have always held a particular fascination for alleys. My grandmother’s
house was on Main Street in the small farm town where I grew up,
two blocks from the business district. The worn, hard-packed gravel
alley, a tufted green stripe running along its center, ended at
the corner of her back yard just behind the lilac bush.
When my grandmother would send me downtown for something, the alley
was my preferred route. The alley offered a wealth of things a boy
could explore, rough brick building backs, discarded treasures,
lavender hollyhocks that grew tall and waved in the occasional breeze
and light poles with black electrical wires, all running together,
a vanishing point at the distant alley’s end. The Main Street
side of the buildings was the image; in the alley you found reality.
That was the allure.
One of the
first things I noticed coming to Hudson many years ago was it’s
abundance of alleys. I was the proverbial kid in a candy store and
I’ve been exploring them ever since. The alleys here have
names, there’s Strawberry and Rope, Lake, Long, Prison, Cherry,
South, Deer, even Joe Alley. Technically, Partition is a street,
but to my eye it’s more an alley than a street so I choose
to give it that distinction.
It’s amazing what you’ll discover, barns and carriage
houses, garages and a surprising number of small solitary, stand-alone
structures. I once caught a cat on a windowsill standing on his
tiptoes, head poked through a hole in a broken window, assessing
the alley outside.
There are delightful and intriguing people to meet in the alleys
of Hudson, like Al Cook pictured here in front of his garage sale.
There used to be a fella named Leo I always chewed the fat with,
but he’s gone now, still I find myself stopping to look for
him as I pass his old haunts.
You can imagine my excitement when I learned something was being
done to recognize the alleys of Hudson. Time and Space Limited at
434 Columbia Street will be showing, “The Hudson Alley Project
2002.” This exhibit opens Sunday June 2 and runs through the
end of July. I decided to sit down with TSL’s Linda Mussmann.
“We hear a lot about Warren Street; so we’re kinda looking
at the back of Hudson. I’ve always been fond of alleys,”
she tells me. Linda grew up on a farm in northern Indiana, about
75 miles from the alleys I was attracted to. It surprised me to
hear of her love of alleys, figured it must be a midwestern thing.
She would ride into Hammond, Indiana with her father to deliver
eggs, “We went into town through the alleys, entered the back
way, through a different route where ice and coal and milk and our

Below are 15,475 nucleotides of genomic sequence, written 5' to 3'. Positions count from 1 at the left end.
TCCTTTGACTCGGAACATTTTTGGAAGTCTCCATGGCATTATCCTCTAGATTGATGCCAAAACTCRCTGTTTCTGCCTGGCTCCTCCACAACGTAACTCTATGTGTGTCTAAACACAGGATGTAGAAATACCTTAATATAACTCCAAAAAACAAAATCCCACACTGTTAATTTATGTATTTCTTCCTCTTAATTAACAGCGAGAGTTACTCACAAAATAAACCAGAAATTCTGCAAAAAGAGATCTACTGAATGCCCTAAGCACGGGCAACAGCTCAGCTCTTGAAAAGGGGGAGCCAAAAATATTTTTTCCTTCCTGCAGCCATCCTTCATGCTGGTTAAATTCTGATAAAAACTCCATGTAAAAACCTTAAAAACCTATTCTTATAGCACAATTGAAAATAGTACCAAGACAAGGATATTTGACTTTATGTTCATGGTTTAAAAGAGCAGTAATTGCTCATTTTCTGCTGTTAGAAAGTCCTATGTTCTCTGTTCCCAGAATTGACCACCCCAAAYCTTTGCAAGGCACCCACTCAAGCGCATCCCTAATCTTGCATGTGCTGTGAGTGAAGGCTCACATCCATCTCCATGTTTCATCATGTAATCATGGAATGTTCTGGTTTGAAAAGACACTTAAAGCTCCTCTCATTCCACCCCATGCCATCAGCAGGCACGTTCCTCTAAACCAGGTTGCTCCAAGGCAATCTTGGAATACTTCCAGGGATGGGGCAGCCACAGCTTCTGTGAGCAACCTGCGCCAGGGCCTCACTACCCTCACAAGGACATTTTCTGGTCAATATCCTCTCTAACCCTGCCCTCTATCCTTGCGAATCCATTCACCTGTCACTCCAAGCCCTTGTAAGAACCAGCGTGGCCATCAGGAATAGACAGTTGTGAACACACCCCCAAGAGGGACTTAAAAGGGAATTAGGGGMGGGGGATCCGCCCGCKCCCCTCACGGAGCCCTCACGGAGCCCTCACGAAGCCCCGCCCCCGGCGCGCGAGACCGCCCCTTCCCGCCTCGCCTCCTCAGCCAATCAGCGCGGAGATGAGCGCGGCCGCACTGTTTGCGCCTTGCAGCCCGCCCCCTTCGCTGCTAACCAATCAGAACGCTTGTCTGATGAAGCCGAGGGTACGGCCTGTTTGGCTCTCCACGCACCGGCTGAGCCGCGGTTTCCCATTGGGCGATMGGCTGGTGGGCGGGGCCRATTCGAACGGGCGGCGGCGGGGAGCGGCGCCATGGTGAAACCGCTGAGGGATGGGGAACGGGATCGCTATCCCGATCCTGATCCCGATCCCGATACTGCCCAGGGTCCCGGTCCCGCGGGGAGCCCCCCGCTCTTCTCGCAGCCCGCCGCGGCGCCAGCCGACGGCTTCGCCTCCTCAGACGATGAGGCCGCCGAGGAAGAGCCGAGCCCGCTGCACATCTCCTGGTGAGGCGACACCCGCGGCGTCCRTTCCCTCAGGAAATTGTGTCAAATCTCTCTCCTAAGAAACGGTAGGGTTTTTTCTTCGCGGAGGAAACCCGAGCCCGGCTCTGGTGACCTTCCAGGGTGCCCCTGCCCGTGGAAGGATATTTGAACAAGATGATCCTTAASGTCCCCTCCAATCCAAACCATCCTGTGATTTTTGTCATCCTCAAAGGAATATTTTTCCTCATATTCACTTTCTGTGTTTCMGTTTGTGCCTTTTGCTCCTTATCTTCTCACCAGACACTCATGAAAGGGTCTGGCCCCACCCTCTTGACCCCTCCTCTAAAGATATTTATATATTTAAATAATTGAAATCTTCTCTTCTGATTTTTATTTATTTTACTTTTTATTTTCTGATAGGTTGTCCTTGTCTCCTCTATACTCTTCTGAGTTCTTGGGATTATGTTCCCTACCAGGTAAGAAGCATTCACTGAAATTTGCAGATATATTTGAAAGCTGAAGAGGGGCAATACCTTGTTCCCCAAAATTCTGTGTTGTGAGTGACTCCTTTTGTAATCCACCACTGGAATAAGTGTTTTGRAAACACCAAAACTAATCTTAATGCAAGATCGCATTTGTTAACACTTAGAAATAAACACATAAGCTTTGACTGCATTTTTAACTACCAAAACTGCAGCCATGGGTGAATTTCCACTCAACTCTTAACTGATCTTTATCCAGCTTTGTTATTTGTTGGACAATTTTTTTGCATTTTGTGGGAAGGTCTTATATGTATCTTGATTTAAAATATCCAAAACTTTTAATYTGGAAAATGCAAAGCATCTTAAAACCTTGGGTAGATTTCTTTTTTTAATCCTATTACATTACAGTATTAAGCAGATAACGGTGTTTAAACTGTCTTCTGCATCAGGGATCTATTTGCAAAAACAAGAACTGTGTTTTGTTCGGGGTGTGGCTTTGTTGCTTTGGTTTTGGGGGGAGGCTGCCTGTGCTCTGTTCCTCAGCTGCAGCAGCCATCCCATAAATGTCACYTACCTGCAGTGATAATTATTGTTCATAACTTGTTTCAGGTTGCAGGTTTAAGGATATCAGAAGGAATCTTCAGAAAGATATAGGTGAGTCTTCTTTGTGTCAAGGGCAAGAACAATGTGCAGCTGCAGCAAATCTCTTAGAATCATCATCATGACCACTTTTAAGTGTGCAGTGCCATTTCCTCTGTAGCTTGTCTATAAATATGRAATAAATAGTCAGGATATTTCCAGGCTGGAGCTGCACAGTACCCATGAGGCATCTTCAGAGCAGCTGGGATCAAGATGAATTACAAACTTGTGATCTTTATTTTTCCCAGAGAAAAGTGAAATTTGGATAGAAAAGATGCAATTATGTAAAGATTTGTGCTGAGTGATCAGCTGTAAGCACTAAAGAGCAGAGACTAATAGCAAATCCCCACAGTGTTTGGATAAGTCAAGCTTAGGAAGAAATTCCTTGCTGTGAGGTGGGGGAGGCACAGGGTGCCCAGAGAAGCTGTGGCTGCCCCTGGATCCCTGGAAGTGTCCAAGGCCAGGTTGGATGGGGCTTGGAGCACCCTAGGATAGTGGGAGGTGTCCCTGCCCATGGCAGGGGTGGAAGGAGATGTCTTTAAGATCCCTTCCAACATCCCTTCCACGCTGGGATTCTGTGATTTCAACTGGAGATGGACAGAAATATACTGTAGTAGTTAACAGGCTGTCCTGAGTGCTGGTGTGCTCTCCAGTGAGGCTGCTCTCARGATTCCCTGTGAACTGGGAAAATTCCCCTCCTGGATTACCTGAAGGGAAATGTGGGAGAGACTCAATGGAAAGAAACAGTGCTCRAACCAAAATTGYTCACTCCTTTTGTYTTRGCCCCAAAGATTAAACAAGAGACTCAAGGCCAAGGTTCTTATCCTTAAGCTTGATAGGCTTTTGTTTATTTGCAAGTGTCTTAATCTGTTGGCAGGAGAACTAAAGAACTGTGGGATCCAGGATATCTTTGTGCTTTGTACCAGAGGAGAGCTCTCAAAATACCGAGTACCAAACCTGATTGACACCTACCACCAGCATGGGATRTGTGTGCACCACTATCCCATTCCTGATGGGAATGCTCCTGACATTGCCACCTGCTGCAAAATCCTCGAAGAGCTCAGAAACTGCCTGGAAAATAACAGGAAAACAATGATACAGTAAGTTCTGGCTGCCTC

eggs were delivered. It was a wonderful experience.” She laughs
and reminds me of a midwestern reality I’d long forgotten,
“No one used the front door, you always went in the back.”
She’s interested in the handprint of the property and structures
that adorn the alleys. “The handyman’s artwork is in
the back alleys and back ways of Hudson,” she explains. “The
likes of all those who inhabited these alleys are evident still.
There is a long history of people handling these places and things,
or not. Hudson has sort of been left to age. I’m interested
in authentic. It’s easy to bulldoze but you lose character.
What are we gonna keep or throw away? It’s getting difficult
to find authentic.”
Linda Mussmann and her partner Claudia Bruce conducted a similar
project a while back focusing on Gold’s Junk Yard, a first
step in documenting this moment in time. “The Hudson Alley
Project 2002” exhibit is step two in that venue.
“I asked people to go out with cameras, paint brushes, microphones
and video to document what we are now. Kids, artists, residents,
everyday people have taken to the alleys of Hudson.” What
they have discovered is truly a thing of beauty, real beauty.
Turn on the TV, watch any sit-com, commercial or infomercial and
you’ll become aware of the trend to make everything about
everyday life clean and climate controlled, homogenized, wrapped
in plastic and disposable, a virtual world of sameness, artificial,
sealed, secure; in short, perfect. But there is no such thing. To
quote Neil Young, “Rust never sleeps.”
“The Hudson Alley Project 2002” exhibit is about the
people, the structures, the animals and objects that are a rooted
part of this community. It is about respect for the character of
the past, how it brought us to the present and how it will color
our future. It’s about that which is real. If you’ve
never walked the alleys of Hudson you are in for a treat. This show
will open your eyes and point to the beauty of this extraordinary
As Linda Mussmann puts it, “To document what we are now is
to capture a moment in our town’s life. It will change. How
much character will be lost? What will remain?”
We’ll talk next time From The Road.